For the Rare Disease Week 2021 Aniridia Europe organized the webinar “News from the frontier” about the Aniridia-Net COST Action and the latest news about aniridia treatment and research.

The webinar started with a welcome speech by Ivana Kildsgaard, chairperson of the Swedish Aniridia Association and Aniridia Europe’s Board member.
Ivana reminded viewers that the main goal of Aniridia Europe is to raise awareness about aniridia, disseminate the latest knowledge and developments, engage scientists and the medical community, get professionals to work together to improve the quality of life of aniridia patients.

As part of the webinar, participants watched a short video about aniridia, developed as part of the COST Aniridia-Net project.

Afterwards, we had a discussion with Prof. Neil Lagali from the University of Linköping, Sweden, whose primary focus is cornea research and Prof. Dr Claus Cursiefen from the University of Cologne, Germany a cornea specialist and ophthalmologist.

Prof. Neil Lagali shared with us that, in the beginning, there were only 60 participants in this Action; now, over 200 members and 30 countries are represented. Aniridia-Net is currently the biggest project focusing on aniridia in the world.
Aniridia-Net focuses on bringing a critical mass of researchers, physicians, patient organizations, and other interested parties together to work on improving the lives of those living with aniridia.
Prof. Dr Claus Cursiefen added that the COST Action is probably the longest-running funding tool in the European Union.
One of the action’s most significant advantages is that it’s an open form of collaboration. It helps to train the next generation of physicians and researchers and bring new ideas and projects, but additional funding is needed to make it happen.
It is a great tool, but it also has its challenges: “It’s like a seeding ground on which other things can grow. In the future” Prof. Dr Claus Cursiefen said.

There are several working groups in the Action.
One of them focuses on best practices in the treatment of keratopathy. It’s difficult to define best practices for rare diseases, as aniridia, because of the limited published evidence. But Prof. Dr Claus Cursiefen confirms that the work is progressing.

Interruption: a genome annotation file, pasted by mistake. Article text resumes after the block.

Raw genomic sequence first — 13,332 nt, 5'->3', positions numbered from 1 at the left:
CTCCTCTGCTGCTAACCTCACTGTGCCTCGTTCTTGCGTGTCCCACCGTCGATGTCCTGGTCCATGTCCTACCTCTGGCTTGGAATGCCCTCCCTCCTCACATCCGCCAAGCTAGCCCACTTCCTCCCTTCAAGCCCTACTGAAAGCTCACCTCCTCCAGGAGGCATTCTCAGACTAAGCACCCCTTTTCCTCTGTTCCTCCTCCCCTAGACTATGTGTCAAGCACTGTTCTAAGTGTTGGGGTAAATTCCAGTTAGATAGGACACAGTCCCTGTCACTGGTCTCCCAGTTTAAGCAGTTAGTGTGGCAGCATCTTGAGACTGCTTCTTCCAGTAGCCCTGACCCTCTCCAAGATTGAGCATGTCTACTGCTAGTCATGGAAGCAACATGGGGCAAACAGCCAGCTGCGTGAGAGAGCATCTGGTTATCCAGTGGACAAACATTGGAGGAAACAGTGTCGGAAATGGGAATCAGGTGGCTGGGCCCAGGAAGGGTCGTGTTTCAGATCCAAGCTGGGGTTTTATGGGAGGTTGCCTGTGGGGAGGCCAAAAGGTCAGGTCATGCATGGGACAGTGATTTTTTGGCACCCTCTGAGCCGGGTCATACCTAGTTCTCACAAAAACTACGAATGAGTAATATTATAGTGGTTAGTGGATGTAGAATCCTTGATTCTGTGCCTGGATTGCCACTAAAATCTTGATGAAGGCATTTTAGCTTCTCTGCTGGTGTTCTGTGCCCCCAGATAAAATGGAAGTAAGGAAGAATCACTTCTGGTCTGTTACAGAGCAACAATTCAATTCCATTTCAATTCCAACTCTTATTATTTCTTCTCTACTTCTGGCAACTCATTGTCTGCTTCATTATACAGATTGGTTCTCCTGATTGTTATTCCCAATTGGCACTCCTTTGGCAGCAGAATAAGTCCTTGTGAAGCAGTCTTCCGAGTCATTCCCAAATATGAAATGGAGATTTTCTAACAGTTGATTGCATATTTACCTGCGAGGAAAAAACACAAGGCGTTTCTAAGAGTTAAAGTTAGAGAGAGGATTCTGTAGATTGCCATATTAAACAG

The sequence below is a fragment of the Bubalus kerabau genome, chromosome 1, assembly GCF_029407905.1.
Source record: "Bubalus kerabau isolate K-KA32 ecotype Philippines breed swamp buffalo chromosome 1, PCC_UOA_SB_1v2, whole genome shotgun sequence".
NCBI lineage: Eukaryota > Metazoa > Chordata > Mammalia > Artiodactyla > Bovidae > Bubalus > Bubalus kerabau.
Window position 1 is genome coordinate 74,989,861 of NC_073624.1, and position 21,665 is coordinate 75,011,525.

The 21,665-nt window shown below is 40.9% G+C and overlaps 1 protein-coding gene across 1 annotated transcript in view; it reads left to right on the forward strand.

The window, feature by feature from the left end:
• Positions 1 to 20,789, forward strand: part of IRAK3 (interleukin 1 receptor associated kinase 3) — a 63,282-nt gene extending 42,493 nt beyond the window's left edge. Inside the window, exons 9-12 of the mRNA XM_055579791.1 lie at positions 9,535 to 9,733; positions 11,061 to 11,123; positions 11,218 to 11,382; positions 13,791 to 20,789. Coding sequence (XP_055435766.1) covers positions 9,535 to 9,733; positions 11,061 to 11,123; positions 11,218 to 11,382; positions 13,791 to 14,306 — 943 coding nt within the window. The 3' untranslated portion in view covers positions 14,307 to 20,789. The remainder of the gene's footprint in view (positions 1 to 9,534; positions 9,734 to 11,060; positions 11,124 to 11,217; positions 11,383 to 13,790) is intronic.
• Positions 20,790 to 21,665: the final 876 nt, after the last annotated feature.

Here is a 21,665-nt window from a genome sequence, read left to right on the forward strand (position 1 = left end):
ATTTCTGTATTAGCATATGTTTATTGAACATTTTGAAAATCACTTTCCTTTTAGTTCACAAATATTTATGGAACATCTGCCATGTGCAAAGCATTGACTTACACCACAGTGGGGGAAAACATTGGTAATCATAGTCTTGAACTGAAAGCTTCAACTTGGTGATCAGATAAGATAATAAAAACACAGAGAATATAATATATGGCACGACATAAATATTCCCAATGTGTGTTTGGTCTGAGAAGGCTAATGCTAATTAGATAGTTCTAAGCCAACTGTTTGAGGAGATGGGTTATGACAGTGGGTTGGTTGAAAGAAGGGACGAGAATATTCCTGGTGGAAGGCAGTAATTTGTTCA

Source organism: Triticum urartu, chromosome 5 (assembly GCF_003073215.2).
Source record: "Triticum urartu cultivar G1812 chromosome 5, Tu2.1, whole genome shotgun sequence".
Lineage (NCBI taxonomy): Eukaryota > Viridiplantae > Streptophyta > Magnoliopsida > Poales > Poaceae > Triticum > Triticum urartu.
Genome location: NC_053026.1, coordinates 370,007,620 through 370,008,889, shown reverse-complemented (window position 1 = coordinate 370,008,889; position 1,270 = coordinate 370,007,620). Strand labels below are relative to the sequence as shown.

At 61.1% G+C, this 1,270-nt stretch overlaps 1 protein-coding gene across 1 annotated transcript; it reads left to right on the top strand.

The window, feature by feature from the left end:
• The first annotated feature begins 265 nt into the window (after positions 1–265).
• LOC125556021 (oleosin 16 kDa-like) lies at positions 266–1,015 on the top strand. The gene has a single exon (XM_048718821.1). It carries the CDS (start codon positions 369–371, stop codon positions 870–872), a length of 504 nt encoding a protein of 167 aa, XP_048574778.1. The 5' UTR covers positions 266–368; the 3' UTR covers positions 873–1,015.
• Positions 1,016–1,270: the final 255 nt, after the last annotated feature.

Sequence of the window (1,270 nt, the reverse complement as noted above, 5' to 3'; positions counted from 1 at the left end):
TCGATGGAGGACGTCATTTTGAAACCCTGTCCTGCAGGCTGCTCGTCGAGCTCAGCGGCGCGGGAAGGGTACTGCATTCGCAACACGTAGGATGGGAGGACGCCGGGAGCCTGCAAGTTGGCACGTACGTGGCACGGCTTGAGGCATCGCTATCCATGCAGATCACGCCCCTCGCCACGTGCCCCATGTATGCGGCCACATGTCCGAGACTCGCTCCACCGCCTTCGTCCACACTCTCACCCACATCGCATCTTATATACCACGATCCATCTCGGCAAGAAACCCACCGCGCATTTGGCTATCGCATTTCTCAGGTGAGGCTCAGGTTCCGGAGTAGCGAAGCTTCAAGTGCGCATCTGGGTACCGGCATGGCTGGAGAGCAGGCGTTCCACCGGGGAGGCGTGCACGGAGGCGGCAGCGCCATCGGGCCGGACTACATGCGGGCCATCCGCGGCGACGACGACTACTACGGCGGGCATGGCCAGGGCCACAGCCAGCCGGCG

For the moment, the key message about cornea transplantation is that it should be done only as a last resort option.

Another working group of Aniridia-Net focuses on developing Clinical consensus on recommendations for Aniridia examination and treatment methods. This work is led by Prof. Dominique Bremond-Gignac, France, and is engaging a large group of specialists, professionals and even representatives from Aniridia Europe.

Another group of Aniridia-Net is working on regenerative methods.
Limbal stem-cell transplantations are a crucial tool but often have poor outcome in aniridia. There is a very promising clinical trial in Germany, where a particular form of stem-cells are transplanted.
Also, the COST Action with Aniridia Europe’s help is currently applying for a clinical trial that aims to develop treatments that will stop the vessel growth. This study is a perfect example of how the interaction between patient organizations and researchers is essential.
A new keratopathy grading system is being developed. This grading system will help doctors assess the keratopathy stage a patient is in and what treatment is best for them. Genotype and phenotype studies are vital to creating this grading system. There’s still a long way to go, but the research is promising.

At the end of the webinar, the professors answered some questions.
Participants asked Prof. Dr Claus Cursiefen how to prevent the keratopathy progress and how to take care of the ocular surface. He recommended using lubricant eye drops without preservatives and combining lubricant drops that place different tear film layers, for example, a water layer (hyaluronic acid) and a lipid layer. For the evening, Prof. Dr Cursiefen recommended using an ointment to keep the eyes lubricated through the night.
In the long term, it’s useful to think about how to reduce inflammatory changes. In summary, there are three approaches: supporting the tear film stability, inflammatory therapy and approaches to strengthen the corneal nerves.
Contact lenses can help calm things down on a short time basis, if necessary, but Prof. Dr Claus Cursiefen wouldn’t recommend their use on a long-term basis.

There was also a discussion about the risks of Covid-19 for aniridia patients. Prof. Dr Claus Cursiefen mentioned there was some risk of mask-associated dry eye disease. When people wear masks for long periods, it can aggravate dry eye disease and increase the risk of infections because bacteria is blown continuously from the nose to the ocular surface. So aniridia patients should use more aggressive lubrication. Increased screen time (use of computers and tablets) could also be another aggravating factor in dry eye disease.

Prof. Neil Lagali shared his thoughts on the future of Aniridia knowledge. In 10 years, he would like to see Aniridia as globally well-known medical condition.
Young researchers and physicians should have an excellent knowledge of aniridia, and there should be approved therapies for it.

Aniridia-Net next steps were highlighted at the end of the webinar:
– creating Clinical Consensus statement;
– advance the work on register studies (combining the evidence based data on Aniridia in Europe) and review articles, to extend important recommendations, conclusions, and suggestive new research areas;
– and, of course, disseminate news about aniridia.

The recording of the webinar is available on Aniridia Europe YouTube channel.